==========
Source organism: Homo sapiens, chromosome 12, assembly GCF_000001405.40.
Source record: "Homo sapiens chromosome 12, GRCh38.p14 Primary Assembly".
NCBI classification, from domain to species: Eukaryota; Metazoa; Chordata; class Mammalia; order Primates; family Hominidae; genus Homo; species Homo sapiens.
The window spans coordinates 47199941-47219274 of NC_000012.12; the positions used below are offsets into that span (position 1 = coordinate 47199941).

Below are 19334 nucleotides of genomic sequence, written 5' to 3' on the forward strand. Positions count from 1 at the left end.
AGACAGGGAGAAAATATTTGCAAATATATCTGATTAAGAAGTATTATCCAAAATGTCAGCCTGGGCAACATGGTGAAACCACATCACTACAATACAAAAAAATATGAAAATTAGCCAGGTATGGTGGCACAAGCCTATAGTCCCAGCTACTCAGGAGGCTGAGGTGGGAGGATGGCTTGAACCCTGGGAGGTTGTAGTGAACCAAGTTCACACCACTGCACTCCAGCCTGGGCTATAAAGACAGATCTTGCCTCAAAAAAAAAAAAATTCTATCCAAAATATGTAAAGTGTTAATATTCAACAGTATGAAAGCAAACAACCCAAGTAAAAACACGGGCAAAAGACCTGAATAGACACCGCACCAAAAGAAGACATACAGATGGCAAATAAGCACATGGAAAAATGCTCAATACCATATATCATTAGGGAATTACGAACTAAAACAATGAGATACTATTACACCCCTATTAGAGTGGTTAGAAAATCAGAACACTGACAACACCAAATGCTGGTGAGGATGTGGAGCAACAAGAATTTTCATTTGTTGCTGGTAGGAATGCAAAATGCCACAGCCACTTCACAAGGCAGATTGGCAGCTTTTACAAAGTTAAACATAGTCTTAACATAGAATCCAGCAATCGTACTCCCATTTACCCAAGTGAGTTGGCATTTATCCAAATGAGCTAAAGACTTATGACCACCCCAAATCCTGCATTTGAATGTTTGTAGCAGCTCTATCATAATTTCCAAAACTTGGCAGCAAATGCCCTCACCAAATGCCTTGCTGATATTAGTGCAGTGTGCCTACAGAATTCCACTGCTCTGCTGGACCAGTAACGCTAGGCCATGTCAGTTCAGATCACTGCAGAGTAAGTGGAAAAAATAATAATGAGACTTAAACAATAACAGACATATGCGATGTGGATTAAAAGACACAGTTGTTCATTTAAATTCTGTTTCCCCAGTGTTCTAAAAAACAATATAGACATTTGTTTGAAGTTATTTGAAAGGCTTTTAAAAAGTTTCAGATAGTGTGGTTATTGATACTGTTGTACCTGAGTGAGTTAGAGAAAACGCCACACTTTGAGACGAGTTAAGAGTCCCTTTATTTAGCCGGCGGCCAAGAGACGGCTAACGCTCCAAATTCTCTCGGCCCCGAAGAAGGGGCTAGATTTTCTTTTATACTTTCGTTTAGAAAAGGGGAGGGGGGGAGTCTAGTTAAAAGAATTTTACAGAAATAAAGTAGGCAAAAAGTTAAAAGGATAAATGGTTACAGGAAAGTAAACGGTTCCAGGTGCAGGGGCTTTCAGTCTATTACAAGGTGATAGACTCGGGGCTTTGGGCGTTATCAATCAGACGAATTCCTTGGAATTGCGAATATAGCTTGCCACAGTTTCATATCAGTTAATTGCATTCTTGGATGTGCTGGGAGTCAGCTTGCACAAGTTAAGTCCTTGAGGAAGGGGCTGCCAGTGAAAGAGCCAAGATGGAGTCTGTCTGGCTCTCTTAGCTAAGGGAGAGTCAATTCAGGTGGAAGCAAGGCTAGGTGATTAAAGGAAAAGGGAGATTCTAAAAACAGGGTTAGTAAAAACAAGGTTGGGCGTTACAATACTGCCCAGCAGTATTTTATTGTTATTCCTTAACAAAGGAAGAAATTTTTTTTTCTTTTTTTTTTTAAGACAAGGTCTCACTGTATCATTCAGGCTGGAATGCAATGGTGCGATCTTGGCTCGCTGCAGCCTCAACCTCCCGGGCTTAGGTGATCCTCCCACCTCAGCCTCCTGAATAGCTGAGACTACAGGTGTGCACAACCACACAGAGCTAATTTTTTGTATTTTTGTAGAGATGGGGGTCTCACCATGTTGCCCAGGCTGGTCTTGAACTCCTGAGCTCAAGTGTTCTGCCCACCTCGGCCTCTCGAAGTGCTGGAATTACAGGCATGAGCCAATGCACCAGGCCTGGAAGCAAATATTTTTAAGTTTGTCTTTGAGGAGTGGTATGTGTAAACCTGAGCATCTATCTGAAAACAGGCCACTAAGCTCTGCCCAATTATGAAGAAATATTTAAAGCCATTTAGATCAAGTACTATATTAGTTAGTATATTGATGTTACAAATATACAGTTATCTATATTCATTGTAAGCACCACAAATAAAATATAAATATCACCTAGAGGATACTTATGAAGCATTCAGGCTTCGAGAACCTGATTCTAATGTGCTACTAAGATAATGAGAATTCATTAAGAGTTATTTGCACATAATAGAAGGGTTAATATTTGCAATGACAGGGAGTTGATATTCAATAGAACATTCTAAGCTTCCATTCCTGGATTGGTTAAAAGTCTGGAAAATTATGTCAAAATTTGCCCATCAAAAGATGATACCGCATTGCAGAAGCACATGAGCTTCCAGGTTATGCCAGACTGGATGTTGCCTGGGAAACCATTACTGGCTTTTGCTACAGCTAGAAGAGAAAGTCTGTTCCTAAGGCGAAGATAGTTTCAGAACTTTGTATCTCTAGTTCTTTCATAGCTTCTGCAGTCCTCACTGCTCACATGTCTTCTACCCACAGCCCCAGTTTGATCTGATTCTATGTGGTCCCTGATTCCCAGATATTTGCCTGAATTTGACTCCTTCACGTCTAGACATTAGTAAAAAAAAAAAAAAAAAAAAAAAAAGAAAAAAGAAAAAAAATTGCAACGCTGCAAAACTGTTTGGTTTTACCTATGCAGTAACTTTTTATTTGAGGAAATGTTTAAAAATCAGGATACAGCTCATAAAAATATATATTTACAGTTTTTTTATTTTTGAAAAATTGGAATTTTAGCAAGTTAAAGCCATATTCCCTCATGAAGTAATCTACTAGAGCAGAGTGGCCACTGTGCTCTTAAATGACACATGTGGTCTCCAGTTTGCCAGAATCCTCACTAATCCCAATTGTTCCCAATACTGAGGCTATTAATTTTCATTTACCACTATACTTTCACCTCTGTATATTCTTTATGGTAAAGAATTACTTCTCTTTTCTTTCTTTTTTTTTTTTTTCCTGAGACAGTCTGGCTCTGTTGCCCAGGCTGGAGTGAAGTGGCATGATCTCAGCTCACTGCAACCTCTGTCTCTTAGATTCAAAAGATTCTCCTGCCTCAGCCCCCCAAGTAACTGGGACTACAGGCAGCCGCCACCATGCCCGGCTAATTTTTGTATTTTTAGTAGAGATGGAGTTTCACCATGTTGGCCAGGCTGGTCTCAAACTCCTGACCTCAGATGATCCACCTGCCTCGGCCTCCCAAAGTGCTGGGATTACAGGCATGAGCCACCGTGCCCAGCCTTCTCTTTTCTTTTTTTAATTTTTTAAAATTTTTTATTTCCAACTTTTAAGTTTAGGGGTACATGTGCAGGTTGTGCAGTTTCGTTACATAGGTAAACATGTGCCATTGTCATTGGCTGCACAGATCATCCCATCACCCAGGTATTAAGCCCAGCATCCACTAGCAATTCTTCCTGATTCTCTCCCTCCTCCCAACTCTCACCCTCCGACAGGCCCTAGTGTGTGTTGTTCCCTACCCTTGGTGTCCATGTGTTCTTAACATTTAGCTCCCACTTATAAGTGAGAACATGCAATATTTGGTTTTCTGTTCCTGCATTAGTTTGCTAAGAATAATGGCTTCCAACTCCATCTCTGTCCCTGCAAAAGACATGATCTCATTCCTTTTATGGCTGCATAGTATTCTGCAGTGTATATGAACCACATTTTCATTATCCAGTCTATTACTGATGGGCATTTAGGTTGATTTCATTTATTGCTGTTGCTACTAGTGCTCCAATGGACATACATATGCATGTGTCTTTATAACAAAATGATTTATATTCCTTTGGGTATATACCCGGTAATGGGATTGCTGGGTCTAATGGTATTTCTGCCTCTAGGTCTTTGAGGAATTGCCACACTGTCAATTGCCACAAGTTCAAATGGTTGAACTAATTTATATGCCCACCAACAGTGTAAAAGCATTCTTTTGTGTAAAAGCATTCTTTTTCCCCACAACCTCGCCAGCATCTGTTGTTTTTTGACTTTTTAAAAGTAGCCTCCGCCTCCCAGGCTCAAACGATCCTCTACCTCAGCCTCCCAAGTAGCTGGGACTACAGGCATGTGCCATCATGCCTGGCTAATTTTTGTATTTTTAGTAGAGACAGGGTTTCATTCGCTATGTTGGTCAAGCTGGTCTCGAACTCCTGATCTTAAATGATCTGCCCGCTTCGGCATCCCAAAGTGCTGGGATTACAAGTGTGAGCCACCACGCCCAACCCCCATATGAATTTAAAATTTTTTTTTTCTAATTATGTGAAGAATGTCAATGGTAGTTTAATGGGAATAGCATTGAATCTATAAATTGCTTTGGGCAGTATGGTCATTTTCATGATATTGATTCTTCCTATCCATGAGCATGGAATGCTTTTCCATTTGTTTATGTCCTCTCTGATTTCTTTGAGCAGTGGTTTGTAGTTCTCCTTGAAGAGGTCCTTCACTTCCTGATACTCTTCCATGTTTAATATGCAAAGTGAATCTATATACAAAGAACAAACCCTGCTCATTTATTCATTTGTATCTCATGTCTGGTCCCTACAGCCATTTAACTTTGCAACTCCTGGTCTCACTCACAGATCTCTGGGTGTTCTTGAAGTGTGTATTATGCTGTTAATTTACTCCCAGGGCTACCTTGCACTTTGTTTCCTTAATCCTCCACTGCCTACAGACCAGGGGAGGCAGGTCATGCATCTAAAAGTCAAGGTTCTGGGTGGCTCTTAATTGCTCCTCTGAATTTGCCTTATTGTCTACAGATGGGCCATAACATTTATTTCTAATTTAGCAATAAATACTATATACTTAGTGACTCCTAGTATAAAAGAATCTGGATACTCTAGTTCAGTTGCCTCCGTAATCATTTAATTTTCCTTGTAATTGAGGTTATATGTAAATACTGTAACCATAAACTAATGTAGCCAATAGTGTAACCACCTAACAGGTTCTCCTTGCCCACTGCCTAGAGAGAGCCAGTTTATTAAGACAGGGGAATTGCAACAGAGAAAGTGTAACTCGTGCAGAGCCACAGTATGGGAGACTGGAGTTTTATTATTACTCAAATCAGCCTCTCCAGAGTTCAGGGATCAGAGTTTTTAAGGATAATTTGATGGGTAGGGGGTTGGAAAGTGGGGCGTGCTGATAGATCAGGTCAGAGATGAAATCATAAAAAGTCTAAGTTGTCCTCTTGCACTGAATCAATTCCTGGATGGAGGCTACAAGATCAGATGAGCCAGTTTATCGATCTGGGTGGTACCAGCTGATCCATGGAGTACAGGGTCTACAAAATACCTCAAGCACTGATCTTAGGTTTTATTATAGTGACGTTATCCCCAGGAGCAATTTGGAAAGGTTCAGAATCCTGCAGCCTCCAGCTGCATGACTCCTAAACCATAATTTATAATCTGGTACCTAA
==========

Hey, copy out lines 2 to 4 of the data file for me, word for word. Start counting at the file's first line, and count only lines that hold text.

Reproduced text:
Source record: "Homo sapiens chromosome 12, GRCh38.p14 Primary Assembly".
NCBI classification, from domain to species: Eukaryota; Metazoa; Chordata; class Mammalia; order Primates; family Hominidae; genus Homo; species Homo sapiens.
The window spans coordinates 47199941-47219274 of NC_000012.12; the positions used below are offsets into that span (position 1 = coordinate 47199941).